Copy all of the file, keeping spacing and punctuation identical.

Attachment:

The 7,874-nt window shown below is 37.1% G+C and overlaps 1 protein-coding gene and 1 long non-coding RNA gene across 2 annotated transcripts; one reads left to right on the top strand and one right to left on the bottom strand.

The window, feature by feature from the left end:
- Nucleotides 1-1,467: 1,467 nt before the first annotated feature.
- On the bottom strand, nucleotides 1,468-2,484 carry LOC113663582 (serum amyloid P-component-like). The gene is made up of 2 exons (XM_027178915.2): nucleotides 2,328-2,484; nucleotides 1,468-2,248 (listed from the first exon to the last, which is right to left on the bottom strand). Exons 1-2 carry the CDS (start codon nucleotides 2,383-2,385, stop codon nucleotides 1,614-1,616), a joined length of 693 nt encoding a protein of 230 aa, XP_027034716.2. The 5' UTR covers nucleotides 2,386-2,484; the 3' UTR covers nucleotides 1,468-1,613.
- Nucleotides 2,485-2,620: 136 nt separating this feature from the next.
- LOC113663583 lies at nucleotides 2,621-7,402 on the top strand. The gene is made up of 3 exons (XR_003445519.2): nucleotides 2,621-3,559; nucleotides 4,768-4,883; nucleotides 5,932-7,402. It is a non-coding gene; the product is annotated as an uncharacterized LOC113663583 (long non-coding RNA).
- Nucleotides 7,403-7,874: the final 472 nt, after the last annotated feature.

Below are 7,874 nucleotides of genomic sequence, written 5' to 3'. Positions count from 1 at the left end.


The 7,874-nt window shown below is 37.1% G+C and overlaps 1 protein-coding gene and 1 long non-coding RNA gene across 2 annotated transcripts; one reads left to right on the top strand and one right to left on the bottom strand.

The window, feature by feature from the left end:
- Nucleotides 1-1,467: 1,467 nt before the first annotated feature.
- On the bottom strand, nucleotides 1,468-2,484 carry LOC113663582 (serum amyloid P-component-like). The gene is made up of 2 exons (XM_027178915.2): nucleotides 2,328-2,484; nucleotides 1,468-2,248 (listed from the first exon to the last, which is right to left on the bottom strand). Exons 1-2 carry the CDS (start codon nucleotides 2,383-2,385, stop codon nucleotides 1,614-1,616), a joined length of 693 nt encoding a protein of 230 aa, XP_027034716.2. The 5' UTR covers nucleotides 2,386-2,484; the 3' UTR covers nucleotides 1,468-1,613.
- Nucleotides 2,485-2,620: 136 nt separating this feature from the next.
- LOC113663583 lies at nucleotides 2,621-7,402 on the top strand. The gene is made up of 3 exons (XR_003445519.2): nucleotides 2,621-3,559; nucleotides 4,768-4,883; nucleotides 5,932-7,402. It is a non-coding gene; the product is annotated as an uncharacterized LOC113663583 (long non-coding RNA).
- Nucleotides 7,403-7,874: the final 472 nt, after the last annotated feature.

Below are 7,874 nucleotides of genomic sequence, written 5' to 3'. Positions count from 1 at the left end.